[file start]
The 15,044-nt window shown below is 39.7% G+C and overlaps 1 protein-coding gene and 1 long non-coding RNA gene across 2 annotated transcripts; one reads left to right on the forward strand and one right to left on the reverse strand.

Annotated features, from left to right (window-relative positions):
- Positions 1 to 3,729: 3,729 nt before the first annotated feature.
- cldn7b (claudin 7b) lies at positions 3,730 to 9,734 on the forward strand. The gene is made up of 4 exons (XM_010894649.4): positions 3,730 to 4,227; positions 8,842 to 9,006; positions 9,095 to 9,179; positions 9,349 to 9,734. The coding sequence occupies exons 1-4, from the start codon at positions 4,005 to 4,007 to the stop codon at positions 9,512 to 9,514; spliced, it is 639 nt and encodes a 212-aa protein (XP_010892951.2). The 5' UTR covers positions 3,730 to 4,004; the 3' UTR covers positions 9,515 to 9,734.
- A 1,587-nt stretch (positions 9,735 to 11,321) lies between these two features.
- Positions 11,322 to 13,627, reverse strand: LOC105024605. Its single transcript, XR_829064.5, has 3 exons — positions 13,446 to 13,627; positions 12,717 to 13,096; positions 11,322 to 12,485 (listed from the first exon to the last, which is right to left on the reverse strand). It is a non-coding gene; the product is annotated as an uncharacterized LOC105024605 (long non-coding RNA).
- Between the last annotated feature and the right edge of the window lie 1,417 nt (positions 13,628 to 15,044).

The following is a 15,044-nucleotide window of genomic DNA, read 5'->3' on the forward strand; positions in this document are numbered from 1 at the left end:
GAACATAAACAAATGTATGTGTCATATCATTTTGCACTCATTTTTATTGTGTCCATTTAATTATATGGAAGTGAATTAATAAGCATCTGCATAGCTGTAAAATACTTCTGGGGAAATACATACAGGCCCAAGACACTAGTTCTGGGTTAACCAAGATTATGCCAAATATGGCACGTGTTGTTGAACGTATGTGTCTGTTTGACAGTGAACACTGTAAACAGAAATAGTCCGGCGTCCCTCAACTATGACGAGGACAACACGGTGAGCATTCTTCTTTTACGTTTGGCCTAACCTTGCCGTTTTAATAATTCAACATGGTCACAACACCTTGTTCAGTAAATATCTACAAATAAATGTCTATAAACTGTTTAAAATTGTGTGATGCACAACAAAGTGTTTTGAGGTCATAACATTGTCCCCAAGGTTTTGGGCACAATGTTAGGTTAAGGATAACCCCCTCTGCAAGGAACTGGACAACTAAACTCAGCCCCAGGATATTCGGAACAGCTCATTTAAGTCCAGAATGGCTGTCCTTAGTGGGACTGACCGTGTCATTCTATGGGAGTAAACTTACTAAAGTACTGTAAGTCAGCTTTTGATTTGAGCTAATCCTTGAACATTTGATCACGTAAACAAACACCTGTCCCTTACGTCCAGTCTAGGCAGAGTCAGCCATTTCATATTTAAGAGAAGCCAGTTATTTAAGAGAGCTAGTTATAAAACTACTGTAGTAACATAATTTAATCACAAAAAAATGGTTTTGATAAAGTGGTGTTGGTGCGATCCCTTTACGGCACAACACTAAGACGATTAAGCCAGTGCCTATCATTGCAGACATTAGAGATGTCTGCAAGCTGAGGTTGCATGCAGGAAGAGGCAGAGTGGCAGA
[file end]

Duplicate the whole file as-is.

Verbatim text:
The 15,044-nt window shown below is 39.7% G+C and overlaps 1 protein-coding gene and 1 long non-coding RNA gene across 2 annotated transcripts; one reads left to right on the forward strand and one right to left on the reverse strand.

Annotated features, from left to right (window-relative positions):
- Positions 1 to 3,729: 3,729 nt before the first annotated feature.
- cldn7b (claudin 7b) lies at positions 3,730 to 9,734 on the forward strand. The gene is made up of 4 exons (XM_010894649.4): positions 3,730 to 4,227; positions 8,842 to 9,006; positions 9,095 to 9,179; positions 9,349 to 9,734. The coding sequence occupies exons 1-4, from the start codon at positions 4,005 to 4,007 to the stop codon at positions 9,512 to 9,514; spliced, it is 639 nt and encodes a 212-aa protein (XP_010892951.2). The 5' UTR covers positions 3,730 to 4,004; the 3' UTR covers positions 9,515 to 9,734.
- A 1,587-nt stretch (positions 9,735 to 11,321) lies between these two features.
- Positions 11,322 to 13,627, reverse strand: LOC105024605. Its single transcript, XR_829064.5, has 3 exons — positions 13,446 to 13,627; positions 12,717 to 13,096; positions 11,322 to 12,485 (listed from the first exon to the last, which is right to left on the reverse strand). It is a non-coding gene; the product is annotated as an uncharacterized LOC105024605 (long non-coding RNA).
- Between the last annotated feature and the right edge of the window lie 1,417 nt (positions 13,628 to 15,044).

The following is a 15,044-nucleotide window of genomic DNA, read 5'->3' on the forward strand; positions in this document are numbered from 1 at the left end:
GAACATAAACAAATGTATGTGTCATATCATTTTGCACTCATTTTTATTGTGTCCATTTAATTATATGGAAGTGAATTAATAAGCATCTGCATAGCTGTAAAATACTTCTGGGGAAATACATACAGGCCCAAGACACTAGTTCTGGGTTAACCAAGATTATGCCAAATATGGCACGTGTTGTTGAACGTATGTGTCTGTTTGACAGTGAACACTGTAAACAGAAATAGTCCGGCGTCCCTCAACTATGACGAGGACAACACGGTGAGCATTCTTCTTTTACGTTTGGCCTAACCTTGCCGTTTTAATAATTCAACATGGTCACAACACCTTGTTCAGTAAATATCTACAAATAAATGTCTATAAACTGTTTAAAATTGTGTGATGCACAACAAAGTGTTTTGAGGTCATAACATTGTCCCCAAGGTTTTGGGCACAATGTTAGGTTAAGGATAACCCCCTCTGCAAGGAACTGGACAACTAAACTCAGCCCCAGGATATTCGGAACAGCTCATTTAAGTCCAGAATGGCTGTCCTTAGTGGGACTGACCGTGTCATTCTATGGGAGTAAACTTACTAAAGTACTGTAAGTCAGCTTTTGATTTGAGCTAATCCTTGAACATTTGATCACGTAAACAAACACCTGTCCCTTACGTCCAGTCTAGGCAGAGTCAGCCATTTCATATTTAAGAGAAGCCAGTTATTTAAGAGAGCTAGTTATAAAACTACTGTAGTAACATAATTTAATCACAAAAAAATGGTTTTGATAAAGTGGTGTTGGTGCGATCCCTTTACGGCACAACACTAAGACGATTAAGCCAGTGCCTATCATTGCAGACATTAGAGATGTCTGCAAGCTGAGGTTGCATGCAGGAAGAGGCAGAGTGGCAGA